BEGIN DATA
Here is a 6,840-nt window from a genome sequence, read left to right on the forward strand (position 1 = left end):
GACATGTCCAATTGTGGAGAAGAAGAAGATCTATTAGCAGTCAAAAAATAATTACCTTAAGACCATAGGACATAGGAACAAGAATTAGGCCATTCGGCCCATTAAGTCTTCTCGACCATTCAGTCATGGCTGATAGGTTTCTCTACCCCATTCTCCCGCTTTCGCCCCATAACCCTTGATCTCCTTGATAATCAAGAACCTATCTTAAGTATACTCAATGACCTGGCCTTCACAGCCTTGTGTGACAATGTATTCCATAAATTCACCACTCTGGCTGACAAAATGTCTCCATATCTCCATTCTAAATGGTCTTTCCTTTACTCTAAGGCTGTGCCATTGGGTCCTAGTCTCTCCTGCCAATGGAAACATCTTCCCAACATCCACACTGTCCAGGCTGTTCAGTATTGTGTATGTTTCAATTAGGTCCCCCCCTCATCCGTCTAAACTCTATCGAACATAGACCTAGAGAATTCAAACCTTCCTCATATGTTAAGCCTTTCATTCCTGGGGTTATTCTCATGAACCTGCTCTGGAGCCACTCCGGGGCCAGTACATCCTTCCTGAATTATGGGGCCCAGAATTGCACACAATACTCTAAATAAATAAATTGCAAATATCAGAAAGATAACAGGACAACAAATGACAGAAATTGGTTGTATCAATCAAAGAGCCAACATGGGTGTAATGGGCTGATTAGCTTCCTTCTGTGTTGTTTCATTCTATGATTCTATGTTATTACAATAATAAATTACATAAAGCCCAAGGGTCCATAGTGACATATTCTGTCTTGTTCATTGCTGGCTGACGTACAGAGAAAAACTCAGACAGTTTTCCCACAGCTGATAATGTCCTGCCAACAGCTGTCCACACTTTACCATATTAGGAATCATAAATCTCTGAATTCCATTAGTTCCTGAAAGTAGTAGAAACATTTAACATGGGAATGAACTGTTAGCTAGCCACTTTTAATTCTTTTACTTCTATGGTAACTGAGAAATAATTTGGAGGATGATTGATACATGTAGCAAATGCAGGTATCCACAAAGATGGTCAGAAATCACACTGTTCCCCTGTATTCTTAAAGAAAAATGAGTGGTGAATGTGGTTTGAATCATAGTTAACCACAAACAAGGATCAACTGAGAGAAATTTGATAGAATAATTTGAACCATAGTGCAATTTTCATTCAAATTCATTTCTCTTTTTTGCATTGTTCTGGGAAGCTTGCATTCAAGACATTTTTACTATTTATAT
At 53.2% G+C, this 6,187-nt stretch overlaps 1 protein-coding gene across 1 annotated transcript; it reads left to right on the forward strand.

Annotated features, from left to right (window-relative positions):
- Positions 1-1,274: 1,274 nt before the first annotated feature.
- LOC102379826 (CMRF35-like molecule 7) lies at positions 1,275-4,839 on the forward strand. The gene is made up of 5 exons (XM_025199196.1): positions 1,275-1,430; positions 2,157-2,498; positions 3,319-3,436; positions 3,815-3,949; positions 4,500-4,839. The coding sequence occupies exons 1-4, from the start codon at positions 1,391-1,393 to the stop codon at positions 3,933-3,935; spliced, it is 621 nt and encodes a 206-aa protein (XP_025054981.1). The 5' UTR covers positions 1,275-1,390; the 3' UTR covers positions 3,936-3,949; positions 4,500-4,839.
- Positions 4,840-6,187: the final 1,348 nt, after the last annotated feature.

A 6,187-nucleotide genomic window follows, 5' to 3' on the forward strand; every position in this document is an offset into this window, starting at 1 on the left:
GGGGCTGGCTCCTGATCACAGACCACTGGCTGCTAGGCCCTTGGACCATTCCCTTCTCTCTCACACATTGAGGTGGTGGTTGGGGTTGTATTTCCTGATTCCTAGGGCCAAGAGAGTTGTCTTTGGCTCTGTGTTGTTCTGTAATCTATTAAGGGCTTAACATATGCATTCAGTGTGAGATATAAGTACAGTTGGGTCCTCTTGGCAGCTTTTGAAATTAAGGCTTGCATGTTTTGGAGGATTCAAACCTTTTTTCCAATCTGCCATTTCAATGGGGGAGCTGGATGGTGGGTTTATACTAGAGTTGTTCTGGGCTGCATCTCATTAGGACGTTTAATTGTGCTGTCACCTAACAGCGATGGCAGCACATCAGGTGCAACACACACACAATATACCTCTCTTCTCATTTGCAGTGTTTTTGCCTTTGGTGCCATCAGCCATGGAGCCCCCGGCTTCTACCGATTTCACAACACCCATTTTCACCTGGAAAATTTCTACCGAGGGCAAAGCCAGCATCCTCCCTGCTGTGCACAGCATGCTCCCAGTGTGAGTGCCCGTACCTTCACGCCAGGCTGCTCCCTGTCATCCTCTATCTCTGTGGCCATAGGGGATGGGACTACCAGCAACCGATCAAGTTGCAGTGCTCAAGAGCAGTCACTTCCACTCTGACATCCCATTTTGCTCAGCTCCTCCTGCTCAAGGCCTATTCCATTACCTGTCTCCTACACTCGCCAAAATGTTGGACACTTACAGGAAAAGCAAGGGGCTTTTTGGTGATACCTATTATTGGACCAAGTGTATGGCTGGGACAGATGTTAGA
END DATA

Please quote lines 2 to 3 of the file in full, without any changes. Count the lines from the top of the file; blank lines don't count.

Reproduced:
GACATGTCCAATTGTGGAGAAGAAGAAGATCTATTAGCAGTCAAAAAATAATTACCTTAAGACCATAGGACATAGGAACAAGAATTAGGCCATTCGGCCCATTAAGTCTTCTCGACCATTCAGTCATGGCTGATAGGTTTCTCTACCCCATTCTCCCGCTTTCGCCCCATAACCCTTGATCTCCTTGATAATCAAGAACCTATCTTAAGTATACTCAATGACCTGGCCTTCACAGCCTTGTGTGACAATGTATTCCATAAATTCACCACTCTGGCTGACAAAATGTCTCCATATCTCCATTCTAAATGGTCTTTCCTTTACTCTAAGGCTGTGCCATTGGGTCCTAGTCTCTCCTGCCAATGGAAACATCTTCCCAACATCCACACTGTCCAGGCTGTTCAGTATTGTGTATGTTTCAATTAGGTCCCCCCCTCATCCGTCTAAACTCTATCGAACATAGACCTAGAGAATTCAAACCTTCCTCATATGTTAAGCCTTTCATTCCTGGGGTTATTCTCATGAACCTGCTCTGGAGCCACTCCGGGGCCAGTACATCCTTCCTGAATTATGGGGCCCAGAATTGCACACAATACTCTAAATAAATAAATTGCAAATATCAGAAAGATAACAGGACAACAAATGACAGAAATTGGTTGTATCAATCAAAGAGCCAACATGGGTGTAATGGGCTGATTAGCTTCCTTCTGTGTTGTTTCATTCTATGATTCTATGTTATTACAATAATAAATTACATAAAGCCCAAGGGTCCATAGTGACATATTCTGTCTTGTTCATTGCTGGCTGACGTACAGAGAAAAACTCAGACAGTTTTCCCACAGCTGATAATGTCCTGCCAACAGCTGTCCACACTTTACCATATTAGGAATCATAAATCTCTGAATTCCATTAGTTCCTGAAAGTAGTAGAAACATTTAACATGGGAATGAACTGTTAGCTAGCCACTTTTAATTCTTTTACTTCTATGGTAACTGAGAAATAATTTGGAGGATGATTGATACATGTAGCAAATGCAGGTATCCACAAAGATGGTCAGAAATCACACTGTTCCCCTGTATTCTTAAAGAAAAATGAGTGGTGAATGTGGTTTGAATCATAGTTAACCACAAACAAGGATCAACTGAGAGAAATTTGATAGAATAATTTGAACCATAGTGCAATTTTCATTCAAATTCATTTCTCTTTTTTGCATTGTTCTGGGAAGCTTGCATTCAAGACATTTTTACTATTTATAT
At 53.2% G+C, this 6,187-nt stretch overlaps 1 protein-coding gene across 1 annotated transcript; it reads left to right on the forward strand.